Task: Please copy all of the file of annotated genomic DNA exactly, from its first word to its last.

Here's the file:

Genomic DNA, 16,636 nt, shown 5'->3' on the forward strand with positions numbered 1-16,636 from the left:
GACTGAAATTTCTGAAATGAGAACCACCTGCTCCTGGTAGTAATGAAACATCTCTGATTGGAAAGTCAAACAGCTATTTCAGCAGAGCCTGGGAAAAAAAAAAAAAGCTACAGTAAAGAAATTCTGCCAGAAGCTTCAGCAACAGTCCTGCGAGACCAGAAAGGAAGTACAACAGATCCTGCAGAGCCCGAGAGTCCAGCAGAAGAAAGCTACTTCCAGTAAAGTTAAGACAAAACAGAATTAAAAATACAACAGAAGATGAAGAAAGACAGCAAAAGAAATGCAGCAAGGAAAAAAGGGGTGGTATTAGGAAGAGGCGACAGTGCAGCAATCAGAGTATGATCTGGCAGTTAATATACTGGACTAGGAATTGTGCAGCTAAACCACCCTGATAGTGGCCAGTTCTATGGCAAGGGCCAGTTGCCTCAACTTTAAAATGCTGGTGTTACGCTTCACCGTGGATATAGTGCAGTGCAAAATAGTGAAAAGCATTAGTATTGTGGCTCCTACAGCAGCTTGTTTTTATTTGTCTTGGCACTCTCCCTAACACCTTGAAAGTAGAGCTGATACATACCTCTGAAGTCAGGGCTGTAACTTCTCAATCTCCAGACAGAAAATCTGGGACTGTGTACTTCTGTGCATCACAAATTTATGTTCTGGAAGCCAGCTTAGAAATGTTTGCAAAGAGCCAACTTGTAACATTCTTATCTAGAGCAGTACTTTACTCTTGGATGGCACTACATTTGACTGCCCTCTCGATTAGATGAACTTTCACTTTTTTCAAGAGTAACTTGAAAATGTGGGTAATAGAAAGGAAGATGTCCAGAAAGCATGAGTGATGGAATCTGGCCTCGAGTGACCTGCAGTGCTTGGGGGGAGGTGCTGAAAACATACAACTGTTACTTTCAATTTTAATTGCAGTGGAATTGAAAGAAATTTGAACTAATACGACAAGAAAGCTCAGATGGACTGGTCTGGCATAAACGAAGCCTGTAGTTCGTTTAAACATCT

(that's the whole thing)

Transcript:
Genomic DNA, 16,636 nt, shown 5'->3' on the forward strand with positions numbered 1-16,636 from the left:
GACTGAAATTTCTGAAATGAGAACCACCTGCTCCTGGTAGTAATGAAACATCTCTGATTGGAAAGTCAAACAGCTATTTCAGCAGAGCCTGGGAAAAAAAAAAAAAGCTACAGTAAAGAAATTCTGCCAGAAGCTTCAGCAACAGTCCTGCGAGACCAGAAAGGAAGTACAACAGATCCTGCAGAGCCCGAGAGTCCAGCAGAAGAAAGCTACTTCCAGTAAAGTTAAGACAAAACAGAATTAAAAATACAACAGAAGATGAAGAAAGACAGCAAAAGAAATGCAGCAAGGAAAAAAGGGGTGGTATTAGGAAGAGGCGACAGTGCAGCAATCAGAGTATGATCTGGCAGTTAATATACTGGACTAGGAATTGTGCAGCTAAACCACCCTGATAGTGGCCAGTTCTATGGCAAGGGCCAGTTGCCTCAACTTTAAAATGCTGGTGTTACGCTTCACCGTGGATATAGTGCAGTGCAAAATAGTGAAAAGCATTAGTATTGTGGCTCCTACAGCAGCTTGTTTTTATTTGTCTTGGCACTCTCCCTAACACCTTGAAAGTAGAGCTGATACATACCTCTGAAGTCAGGGCTGTAACTTCTCAATCTCCAGACAGAAAATCTGGGACTGTGTACTTCTGTGCATCACAAATTTATGTTCTGGAAGCCAGCTTAGAAATGTTTGCAAAGAGCCAACTTGTAACATTCTTATCTAGAGCAGTACTTTACTCTTGGATGGCACTACATTTGACTGCCCTCTCGATTAGATGAACTTTCACTTTTTTCAAGAGTAACTTGAAAATGTGGGTAATAGAAAGGAAGATGTCCAGAAAGCATGAGTGATGGAATCTGGCCTCGAGTGACCTGCAGTGCTTGGGGGGAGGTGCTGAAAACATACAACTGTTACTTTCAATTTTAATTGCAGTGGAATTGAAAGAAATTTGAACTAATACGACAAGAAAGCTCAGATGGACTGGTCTGGCATAAACGAAGCCTGTAGTTCGTTTAAACATCT